From: Martin Reinecke (martin_at_[hidden])
Date: 2001-07-18 16:38:42
On Wed, Jul 18, 2001 at 02:02:05PM -0500, Bill Seymour wrote:
> I have a couple of problems with this.
> First, why throw exceptions for conditions that might not be
> errors? For example, when a user asks to load a DLL that's
> already loaded, why not just do nothing at all?
That's true; I think this exception should be removed.
However, the same is not true for CLASS_ALREADY_LOADED, since two
classes with identical names might be defined in different DLLs.
But I suppose in this case we would be in trouble anyway (I guess
it would be analogous to a violation of the ODR).
> Note that
> this has implications for MAKER_BASE::~MAKER_BASE(), which
> can throw an exception.
Right. If DLC is implemented correctly, this exception cannot be thrown
at all, and can safely be removed. It's in there mostly as a sanity check
I should note that the current implementation is not much more as a proof
of concept, and that many things have to be polished before DLC can be
used seriously. To find out what has to be done and if it is worth the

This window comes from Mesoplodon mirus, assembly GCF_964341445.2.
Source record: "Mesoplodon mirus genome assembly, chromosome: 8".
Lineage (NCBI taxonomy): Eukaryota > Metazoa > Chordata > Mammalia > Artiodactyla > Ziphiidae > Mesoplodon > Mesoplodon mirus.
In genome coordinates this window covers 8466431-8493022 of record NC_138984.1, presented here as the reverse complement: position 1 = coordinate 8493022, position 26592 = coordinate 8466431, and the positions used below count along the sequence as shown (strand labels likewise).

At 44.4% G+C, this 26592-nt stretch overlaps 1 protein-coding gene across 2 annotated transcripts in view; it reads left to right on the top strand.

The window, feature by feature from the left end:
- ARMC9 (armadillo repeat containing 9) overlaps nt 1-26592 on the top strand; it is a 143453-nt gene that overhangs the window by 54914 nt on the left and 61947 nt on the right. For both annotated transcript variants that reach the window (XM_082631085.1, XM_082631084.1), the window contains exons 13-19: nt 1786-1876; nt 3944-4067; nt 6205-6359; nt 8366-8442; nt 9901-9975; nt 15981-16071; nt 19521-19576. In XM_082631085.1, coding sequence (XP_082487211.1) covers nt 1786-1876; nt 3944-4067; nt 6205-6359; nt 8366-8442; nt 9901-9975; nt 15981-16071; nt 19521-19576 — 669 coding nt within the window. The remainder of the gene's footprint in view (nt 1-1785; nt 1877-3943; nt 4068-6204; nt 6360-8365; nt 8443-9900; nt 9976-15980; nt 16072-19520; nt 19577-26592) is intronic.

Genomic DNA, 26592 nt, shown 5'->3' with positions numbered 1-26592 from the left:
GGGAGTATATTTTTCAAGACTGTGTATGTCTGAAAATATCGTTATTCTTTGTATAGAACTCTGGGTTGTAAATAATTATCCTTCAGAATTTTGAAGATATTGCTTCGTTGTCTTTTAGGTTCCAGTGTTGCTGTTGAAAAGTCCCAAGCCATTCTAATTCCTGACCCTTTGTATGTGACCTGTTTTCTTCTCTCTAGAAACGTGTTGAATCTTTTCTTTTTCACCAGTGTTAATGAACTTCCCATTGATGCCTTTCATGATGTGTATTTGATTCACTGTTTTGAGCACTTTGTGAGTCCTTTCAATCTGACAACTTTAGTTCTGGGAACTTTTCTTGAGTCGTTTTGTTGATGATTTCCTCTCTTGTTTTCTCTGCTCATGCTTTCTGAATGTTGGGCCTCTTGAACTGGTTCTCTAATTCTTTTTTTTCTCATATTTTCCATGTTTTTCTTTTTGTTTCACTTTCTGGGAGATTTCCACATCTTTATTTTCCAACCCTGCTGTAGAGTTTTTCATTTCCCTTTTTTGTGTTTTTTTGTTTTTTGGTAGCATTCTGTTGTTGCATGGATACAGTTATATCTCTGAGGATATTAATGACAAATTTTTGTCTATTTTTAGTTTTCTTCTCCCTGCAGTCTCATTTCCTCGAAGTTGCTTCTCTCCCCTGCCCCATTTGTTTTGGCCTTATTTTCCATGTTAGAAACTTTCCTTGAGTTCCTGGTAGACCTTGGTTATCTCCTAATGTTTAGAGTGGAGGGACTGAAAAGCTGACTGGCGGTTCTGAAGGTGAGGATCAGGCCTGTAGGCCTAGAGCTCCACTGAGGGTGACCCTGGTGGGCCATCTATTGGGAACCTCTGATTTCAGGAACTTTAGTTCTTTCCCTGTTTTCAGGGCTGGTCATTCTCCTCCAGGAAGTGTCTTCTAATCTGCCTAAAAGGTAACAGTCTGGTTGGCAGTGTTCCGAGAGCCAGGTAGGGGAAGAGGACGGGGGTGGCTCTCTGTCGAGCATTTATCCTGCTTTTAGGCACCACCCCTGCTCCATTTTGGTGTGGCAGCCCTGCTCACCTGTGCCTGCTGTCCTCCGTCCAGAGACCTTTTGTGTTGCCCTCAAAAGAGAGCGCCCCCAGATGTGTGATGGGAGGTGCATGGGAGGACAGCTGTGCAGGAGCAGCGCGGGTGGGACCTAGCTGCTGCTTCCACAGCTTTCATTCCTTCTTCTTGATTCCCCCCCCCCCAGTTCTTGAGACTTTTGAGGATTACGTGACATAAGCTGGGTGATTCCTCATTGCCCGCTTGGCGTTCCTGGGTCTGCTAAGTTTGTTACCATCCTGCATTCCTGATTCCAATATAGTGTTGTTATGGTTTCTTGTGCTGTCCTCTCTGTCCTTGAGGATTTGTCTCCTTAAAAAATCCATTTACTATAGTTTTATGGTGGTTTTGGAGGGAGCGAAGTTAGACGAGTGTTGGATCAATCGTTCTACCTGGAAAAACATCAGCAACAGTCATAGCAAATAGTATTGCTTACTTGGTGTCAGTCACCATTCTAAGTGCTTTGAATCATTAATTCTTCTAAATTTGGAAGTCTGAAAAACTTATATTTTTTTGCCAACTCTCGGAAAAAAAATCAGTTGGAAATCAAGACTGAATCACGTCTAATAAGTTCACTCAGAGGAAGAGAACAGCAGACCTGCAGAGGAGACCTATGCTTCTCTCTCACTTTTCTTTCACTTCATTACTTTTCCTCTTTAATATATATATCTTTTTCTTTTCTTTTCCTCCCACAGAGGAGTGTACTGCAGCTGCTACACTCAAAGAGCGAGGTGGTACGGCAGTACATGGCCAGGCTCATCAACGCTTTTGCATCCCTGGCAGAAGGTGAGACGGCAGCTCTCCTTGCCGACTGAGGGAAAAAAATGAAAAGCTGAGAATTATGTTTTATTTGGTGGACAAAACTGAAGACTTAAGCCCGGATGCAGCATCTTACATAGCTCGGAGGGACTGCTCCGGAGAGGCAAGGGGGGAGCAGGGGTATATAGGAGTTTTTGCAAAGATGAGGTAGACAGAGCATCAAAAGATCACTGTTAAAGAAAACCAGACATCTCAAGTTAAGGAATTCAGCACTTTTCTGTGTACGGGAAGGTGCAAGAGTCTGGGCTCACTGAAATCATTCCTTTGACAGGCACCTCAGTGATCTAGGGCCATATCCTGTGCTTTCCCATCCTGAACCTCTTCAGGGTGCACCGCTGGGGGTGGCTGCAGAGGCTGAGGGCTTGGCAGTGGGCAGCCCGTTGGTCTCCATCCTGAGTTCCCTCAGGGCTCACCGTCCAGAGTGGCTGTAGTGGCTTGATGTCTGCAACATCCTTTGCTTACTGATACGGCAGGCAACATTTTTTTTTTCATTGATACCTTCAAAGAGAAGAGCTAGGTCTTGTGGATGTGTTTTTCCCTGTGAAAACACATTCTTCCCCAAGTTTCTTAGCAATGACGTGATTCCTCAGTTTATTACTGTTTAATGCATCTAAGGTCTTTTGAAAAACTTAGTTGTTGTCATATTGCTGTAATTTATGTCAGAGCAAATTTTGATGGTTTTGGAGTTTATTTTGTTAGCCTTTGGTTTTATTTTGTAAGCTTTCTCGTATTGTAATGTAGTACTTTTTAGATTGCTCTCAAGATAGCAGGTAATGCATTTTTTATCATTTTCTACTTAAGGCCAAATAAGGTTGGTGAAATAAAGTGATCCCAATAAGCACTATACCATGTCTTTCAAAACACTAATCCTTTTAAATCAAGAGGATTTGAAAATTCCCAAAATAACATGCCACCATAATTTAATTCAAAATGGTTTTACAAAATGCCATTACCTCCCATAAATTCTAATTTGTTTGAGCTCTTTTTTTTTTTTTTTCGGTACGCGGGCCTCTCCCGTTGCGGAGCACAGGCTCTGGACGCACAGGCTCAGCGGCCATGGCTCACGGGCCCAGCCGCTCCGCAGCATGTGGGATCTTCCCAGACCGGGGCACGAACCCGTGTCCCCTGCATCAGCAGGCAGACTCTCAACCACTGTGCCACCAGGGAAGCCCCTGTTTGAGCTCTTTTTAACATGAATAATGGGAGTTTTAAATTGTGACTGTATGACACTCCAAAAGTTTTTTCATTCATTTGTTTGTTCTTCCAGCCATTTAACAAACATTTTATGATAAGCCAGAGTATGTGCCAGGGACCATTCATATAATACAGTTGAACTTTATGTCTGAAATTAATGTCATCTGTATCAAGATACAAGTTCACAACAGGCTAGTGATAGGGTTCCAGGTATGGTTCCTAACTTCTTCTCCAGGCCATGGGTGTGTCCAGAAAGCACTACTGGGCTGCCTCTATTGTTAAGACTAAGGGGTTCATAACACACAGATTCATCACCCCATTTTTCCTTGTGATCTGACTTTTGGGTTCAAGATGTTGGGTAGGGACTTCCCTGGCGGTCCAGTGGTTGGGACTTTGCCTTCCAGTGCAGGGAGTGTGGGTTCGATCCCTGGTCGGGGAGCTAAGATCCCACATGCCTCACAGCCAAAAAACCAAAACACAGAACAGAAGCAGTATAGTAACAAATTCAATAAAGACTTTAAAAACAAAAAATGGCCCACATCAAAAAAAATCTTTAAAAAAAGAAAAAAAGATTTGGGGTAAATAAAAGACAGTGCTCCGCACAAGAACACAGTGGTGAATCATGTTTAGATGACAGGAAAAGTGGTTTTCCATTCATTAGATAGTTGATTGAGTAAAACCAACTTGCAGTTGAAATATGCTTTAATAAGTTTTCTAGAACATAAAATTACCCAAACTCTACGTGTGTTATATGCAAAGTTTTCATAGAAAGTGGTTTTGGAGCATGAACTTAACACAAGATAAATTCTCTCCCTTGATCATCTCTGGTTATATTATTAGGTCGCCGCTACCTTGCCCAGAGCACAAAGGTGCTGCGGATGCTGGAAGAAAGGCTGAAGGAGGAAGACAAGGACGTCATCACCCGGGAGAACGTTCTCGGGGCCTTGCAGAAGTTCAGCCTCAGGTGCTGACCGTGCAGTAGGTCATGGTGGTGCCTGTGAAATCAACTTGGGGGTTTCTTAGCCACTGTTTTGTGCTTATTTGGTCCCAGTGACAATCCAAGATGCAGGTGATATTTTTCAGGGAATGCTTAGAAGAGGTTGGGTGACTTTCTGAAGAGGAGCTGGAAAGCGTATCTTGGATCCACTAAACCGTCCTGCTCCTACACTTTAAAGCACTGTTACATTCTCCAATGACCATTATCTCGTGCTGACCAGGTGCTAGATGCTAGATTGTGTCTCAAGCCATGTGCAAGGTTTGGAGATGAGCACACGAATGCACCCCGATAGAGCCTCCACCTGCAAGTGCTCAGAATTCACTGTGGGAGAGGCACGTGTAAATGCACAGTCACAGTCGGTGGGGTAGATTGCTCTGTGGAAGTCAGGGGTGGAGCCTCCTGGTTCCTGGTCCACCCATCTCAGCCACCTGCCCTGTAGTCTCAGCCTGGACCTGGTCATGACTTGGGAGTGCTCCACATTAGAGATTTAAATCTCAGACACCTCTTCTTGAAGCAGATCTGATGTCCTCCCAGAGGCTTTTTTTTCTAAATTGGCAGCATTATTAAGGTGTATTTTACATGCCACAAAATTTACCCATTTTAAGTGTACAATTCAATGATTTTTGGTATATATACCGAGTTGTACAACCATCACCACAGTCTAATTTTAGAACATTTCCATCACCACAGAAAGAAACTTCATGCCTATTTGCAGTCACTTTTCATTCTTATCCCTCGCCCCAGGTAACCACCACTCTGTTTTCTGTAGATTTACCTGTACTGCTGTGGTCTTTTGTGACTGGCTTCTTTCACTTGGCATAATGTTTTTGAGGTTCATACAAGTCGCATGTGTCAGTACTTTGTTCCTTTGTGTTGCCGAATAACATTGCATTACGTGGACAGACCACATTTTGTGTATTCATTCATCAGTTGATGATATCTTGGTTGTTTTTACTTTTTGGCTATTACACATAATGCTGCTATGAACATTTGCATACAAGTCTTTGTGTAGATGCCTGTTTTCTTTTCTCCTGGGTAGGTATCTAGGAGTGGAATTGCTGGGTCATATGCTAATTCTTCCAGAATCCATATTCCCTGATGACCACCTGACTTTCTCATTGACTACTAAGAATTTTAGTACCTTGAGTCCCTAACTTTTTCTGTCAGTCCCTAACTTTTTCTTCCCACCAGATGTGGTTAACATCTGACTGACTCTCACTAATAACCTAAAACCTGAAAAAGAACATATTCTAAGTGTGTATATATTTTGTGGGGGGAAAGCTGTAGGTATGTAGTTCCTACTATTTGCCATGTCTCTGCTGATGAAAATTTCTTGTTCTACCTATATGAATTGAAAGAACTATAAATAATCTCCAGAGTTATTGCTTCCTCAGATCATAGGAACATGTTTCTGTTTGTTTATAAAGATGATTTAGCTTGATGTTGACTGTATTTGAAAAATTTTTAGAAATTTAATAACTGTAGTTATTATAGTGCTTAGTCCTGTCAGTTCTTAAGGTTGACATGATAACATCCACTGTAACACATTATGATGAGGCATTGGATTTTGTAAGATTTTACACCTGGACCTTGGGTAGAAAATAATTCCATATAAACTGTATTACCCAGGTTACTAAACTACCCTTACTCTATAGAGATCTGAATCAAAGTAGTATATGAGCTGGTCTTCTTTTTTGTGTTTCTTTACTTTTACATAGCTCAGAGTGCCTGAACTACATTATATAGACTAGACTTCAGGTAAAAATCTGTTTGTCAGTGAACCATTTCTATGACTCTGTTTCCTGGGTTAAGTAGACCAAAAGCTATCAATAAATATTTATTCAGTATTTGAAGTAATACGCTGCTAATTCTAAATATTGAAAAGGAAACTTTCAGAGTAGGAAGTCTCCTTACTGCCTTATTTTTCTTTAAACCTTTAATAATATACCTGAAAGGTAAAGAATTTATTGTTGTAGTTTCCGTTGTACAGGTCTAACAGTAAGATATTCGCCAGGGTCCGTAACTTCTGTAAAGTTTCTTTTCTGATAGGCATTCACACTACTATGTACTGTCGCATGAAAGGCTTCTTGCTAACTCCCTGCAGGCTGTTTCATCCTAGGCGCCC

effort is the main reason why I wrote to this mailing list :)
> Second, there's some magic surrounding the DLC_Register_Macro
> macro that I'm not seeing. The macro seems to generate text
> that looks curiously like a function prototype, but has an
> actual argument instead of a formal argument. What am I
The macro expands not a prototype but to the definition of a static global
When the DLL is opened, the constructor of this object is executed; the code
in the constructor registers the class in question with the global DLC::Server.
When unoading the DLL, the destructor of this object removes this registration
I use a macro here because the object definition contains some redundancy
(the name of the dynamically loaded class appears more than once).
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